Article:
Even in a highly physical sport like water polo, it’s not uncommon for players to react “with gusto,” to what they perceive to be unnecessary, let’s say, “physicality,” on the part of their opponents.

Or, as Reagan Whitney, the leader of Marymount High School’s Division 7 CIF-Southern Section champions, says with a laugh, “Yeah, we get into fights.”

But when the game ends, a remarkable thing happens. “We get out of the pool, we shake hands, we smile, we hug, and we’re friends again,” says Whitney. “And that’s the thing about water polo — you get to meet these amazing people.”

Certainly, Whitney herself is an amazing presence in the pool, as denoted by her selection as Division 7 Player of the Year (in her sophomore season, no less). In Marymount’s 8-2 Division 7 title game win over Los Amigos, Whitney scored tallied four goals and two steals, emblematic of her stellar season.

But the Los Angeles native and graduate of St. Paul the Apostle School in Westwood is quick to spread the credit around for the Sailors’ first-ever CIF water polo championship.

“It was an amazing experience,” she says with enthusiasm. “We had two great new coaches [Kate Bradley and Nick Amstutz] who encouraged and worked us to where we needed to be. The title was our main goal, and we enjoyed the whole process.”

Marymount’s path to the title was paved by its rugged Mission League season, which saw league champion Harvard-Westlake reach the Division 3 finals, and second-place finisher Notre Dame of Sherman Oaks win the D-5 title.

“Mission League was a lot harder,” says Whitney, recalling third-place Marymount’s tough battles with both schools. “Those are two tough teams and it really speaks to the strength of our league.”

The fact that Notre Dame freshman Emily Suong was the D-5 Player of the Year delighted Whitney. “Emily and I have played club water polo together for several years,” says Whitney, “and I’m really proud of her.”

From the pitch to the pool

The middle child in her family (between younger and older brothers), Whitney has played competitive sports her whole life, starting with soccer. “I played goalie and thought I’d become a professional because enjoyed it so much,” she says. “But five years ago, I started playing water polo, and I loved it a lot more, because of the people. Aquatics people are more mellowed out.”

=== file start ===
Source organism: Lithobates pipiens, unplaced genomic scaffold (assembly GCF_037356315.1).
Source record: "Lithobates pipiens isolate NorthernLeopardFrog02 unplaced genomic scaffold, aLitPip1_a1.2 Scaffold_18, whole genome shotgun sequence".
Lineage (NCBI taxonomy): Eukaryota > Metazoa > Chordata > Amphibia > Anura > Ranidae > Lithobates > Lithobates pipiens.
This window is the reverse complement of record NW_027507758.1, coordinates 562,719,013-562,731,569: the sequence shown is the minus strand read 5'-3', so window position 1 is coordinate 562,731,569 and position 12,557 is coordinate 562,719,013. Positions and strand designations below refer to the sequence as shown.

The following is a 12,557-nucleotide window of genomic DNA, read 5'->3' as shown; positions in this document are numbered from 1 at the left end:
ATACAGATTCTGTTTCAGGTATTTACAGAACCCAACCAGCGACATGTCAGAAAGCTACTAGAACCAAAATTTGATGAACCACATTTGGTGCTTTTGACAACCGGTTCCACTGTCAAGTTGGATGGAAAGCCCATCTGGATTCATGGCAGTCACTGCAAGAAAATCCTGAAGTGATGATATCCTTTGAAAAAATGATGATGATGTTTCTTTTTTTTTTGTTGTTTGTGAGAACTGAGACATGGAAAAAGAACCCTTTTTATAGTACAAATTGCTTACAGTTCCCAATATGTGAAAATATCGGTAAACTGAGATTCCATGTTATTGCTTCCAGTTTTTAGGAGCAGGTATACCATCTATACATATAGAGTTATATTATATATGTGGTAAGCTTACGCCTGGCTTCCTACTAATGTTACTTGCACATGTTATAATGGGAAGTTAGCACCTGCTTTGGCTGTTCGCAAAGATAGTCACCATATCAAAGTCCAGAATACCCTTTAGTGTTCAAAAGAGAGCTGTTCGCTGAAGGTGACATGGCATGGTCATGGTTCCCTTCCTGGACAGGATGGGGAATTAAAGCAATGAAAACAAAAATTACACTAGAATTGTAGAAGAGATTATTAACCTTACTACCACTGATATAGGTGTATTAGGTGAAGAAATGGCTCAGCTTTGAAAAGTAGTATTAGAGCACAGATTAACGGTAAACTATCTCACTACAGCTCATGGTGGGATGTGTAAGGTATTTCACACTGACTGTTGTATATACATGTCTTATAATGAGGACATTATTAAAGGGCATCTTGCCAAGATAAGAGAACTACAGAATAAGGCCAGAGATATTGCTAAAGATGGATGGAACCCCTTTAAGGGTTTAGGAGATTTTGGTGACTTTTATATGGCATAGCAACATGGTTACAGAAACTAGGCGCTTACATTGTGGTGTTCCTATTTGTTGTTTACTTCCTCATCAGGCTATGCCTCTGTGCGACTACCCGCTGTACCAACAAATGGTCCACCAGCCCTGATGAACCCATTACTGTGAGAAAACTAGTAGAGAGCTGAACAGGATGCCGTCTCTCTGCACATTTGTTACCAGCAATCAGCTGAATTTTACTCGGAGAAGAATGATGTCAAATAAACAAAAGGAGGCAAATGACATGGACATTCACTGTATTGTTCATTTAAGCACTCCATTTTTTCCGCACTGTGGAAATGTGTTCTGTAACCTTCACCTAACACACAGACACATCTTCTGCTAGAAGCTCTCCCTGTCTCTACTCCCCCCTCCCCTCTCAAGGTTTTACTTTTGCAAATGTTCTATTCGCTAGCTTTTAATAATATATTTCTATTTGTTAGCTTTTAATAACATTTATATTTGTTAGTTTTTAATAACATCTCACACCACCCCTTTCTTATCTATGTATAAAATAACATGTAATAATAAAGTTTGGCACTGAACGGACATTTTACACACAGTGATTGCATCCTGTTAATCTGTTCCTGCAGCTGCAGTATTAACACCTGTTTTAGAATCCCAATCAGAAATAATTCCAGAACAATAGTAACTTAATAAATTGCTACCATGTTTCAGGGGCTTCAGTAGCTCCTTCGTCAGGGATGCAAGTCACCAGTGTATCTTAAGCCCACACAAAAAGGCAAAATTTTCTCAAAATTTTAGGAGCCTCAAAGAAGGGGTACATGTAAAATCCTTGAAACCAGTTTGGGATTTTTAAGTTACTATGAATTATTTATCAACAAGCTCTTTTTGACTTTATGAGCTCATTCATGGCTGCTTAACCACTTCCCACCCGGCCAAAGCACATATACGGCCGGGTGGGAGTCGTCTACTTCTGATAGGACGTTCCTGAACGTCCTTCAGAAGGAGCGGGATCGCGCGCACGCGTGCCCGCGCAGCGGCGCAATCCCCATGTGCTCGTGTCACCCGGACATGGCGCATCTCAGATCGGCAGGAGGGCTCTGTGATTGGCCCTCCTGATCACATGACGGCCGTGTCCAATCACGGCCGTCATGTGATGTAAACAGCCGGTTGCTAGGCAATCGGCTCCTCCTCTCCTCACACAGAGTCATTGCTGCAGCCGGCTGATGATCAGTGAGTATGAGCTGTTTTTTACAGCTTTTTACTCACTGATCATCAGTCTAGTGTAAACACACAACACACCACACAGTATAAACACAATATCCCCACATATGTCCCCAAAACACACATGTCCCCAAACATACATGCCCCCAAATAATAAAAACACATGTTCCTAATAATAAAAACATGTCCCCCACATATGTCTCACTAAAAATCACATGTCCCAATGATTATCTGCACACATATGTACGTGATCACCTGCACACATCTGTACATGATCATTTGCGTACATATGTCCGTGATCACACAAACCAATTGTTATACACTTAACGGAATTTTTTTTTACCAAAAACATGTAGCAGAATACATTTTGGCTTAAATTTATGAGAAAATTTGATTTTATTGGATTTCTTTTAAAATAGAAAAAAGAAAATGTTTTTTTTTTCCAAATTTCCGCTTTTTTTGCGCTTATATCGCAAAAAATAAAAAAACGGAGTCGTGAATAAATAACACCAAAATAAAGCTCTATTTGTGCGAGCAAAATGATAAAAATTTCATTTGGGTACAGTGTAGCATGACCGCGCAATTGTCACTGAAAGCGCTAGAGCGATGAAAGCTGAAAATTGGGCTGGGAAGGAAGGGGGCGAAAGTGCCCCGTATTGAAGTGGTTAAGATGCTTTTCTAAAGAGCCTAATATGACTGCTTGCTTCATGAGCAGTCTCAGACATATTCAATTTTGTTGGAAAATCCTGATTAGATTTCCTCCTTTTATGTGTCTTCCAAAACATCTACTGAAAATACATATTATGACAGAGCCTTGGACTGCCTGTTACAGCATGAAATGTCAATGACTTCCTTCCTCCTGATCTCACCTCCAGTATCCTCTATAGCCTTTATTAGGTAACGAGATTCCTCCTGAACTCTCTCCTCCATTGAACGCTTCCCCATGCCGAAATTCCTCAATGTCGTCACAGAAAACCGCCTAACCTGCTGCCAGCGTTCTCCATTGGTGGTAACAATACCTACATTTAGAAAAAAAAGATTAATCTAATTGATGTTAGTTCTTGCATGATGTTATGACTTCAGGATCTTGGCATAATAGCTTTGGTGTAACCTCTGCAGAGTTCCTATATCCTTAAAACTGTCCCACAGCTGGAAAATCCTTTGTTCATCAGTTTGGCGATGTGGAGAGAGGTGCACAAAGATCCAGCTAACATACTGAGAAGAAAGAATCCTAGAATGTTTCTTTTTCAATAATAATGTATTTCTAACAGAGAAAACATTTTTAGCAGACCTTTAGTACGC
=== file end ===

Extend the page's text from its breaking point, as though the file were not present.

Mellow? “The physicality of water polo drew me in,” she says with a smile. “I love the physicality. Things in your life out of water can get tough sometimes, so in the water you can let it all out. And water polo can be rough, but once you get out you’re all friends.”

Having become “hooked on water polo,” Whitney stopped playing soccer at age 12 and started playing club water polo, often playing on boys’ teams because of the lack of girls her age. “When the boys wouldn’t let me play with them, I played with older girls,” says Whitney, who currently participates in the Stars and Stripes Aquatics Academy (formerly the Bruin Water Polo Club), and is among the country’s top young water polo players.

For high school, she chose Marymount, primarily for its faith component. “I like the Gospel values they teach,” she says. “I enjoy learning about the Bible, and I like how compassion is taught in the classroom.”

In addition to water polo, Whitney is a strong performer for Marymount’s swim team (“It’s good post-season exercise.”) and spends a good deal of her free periods working out in the water. Out of the pool, her favorite subject is history, and she participates in Marymount’s Scrub Club for those interested in the medical field.

“I’m interested in a pre-med program when I go to college,” she says, noting that she’s still working on her time-management skills. “History was tough, but once I learned how to balance studies and sports, I enjoyed the classes a lot more. Right now, we’re studying World War II, and that’s always piqued my interest.”

Not that she draws any parallels between WWII and those skirmishes in the pool. But it might not hurt those with the power to make war to take a few lessons from those in the water, like Reagan Whitney, who — even in the heat of battle — understand that life goes on outside the field of combat.

“We’re taught to love another,” she says, echoing a Gospel-based value to be employed “with gusto” by everyone.